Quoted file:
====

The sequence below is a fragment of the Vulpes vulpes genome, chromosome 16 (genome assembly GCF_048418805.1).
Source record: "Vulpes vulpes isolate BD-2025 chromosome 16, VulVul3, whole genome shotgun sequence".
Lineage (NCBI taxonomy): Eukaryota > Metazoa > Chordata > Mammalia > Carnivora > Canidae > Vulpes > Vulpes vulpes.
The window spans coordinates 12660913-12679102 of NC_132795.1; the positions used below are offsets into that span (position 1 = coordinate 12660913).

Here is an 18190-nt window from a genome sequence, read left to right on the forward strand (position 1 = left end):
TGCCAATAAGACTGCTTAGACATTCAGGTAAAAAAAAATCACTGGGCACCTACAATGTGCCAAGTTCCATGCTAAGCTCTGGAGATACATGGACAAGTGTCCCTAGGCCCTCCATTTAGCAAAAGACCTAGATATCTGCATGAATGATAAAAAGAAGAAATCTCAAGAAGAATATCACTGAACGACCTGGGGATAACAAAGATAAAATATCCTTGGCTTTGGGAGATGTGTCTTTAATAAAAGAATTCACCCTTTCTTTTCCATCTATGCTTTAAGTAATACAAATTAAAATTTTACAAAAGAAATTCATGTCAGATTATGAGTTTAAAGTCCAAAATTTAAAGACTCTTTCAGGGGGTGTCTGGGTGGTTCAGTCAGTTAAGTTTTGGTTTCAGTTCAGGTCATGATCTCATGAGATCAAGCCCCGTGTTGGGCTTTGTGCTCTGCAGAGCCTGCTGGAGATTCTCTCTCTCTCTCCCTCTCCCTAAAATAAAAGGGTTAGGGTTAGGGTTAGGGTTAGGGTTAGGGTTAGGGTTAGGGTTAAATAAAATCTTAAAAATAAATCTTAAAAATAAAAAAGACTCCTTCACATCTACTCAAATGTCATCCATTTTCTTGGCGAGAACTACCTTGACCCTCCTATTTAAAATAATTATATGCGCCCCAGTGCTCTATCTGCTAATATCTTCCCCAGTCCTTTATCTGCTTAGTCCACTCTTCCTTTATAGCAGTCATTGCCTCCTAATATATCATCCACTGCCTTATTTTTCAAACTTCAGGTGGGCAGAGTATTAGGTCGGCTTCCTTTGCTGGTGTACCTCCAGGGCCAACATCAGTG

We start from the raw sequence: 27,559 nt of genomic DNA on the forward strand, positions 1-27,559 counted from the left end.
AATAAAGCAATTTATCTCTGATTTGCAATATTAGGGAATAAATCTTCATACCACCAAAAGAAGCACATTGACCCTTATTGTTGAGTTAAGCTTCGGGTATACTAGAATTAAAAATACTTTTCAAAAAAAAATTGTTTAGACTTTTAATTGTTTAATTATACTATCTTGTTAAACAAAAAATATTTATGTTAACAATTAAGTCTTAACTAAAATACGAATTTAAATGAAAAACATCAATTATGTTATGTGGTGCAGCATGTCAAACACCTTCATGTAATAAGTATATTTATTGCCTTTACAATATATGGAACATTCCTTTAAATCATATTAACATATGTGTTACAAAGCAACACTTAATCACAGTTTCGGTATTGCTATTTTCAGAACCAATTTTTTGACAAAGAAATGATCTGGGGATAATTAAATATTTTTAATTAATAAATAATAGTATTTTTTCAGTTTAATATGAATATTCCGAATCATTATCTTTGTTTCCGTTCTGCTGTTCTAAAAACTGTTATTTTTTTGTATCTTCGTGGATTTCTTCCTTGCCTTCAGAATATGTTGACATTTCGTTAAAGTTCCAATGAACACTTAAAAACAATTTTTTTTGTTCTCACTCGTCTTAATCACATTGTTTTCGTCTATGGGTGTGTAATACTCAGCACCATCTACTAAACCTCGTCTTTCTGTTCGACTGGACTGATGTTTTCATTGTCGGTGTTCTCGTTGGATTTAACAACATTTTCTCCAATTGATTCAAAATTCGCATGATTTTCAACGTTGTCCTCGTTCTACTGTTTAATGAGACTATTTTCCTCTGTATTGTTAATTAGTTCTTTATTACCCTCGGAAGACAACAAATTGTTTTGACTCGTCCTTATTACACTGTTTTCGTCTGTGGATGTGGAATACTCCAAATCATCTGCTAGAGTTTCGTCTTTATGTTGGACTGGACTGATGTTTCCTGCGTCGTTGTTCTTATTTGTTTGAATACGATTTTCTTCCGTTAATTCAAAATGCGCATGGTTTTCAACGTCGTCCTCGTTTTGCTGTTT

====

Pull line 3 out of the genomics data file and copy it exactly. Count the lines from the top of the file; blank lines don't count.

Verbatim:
Lineage (NCBI taxonomy): Eukaryota > Metazoa > Chordata > Mammalia > Carnivora > Canidae > Vulpes > Vulpes vulpes.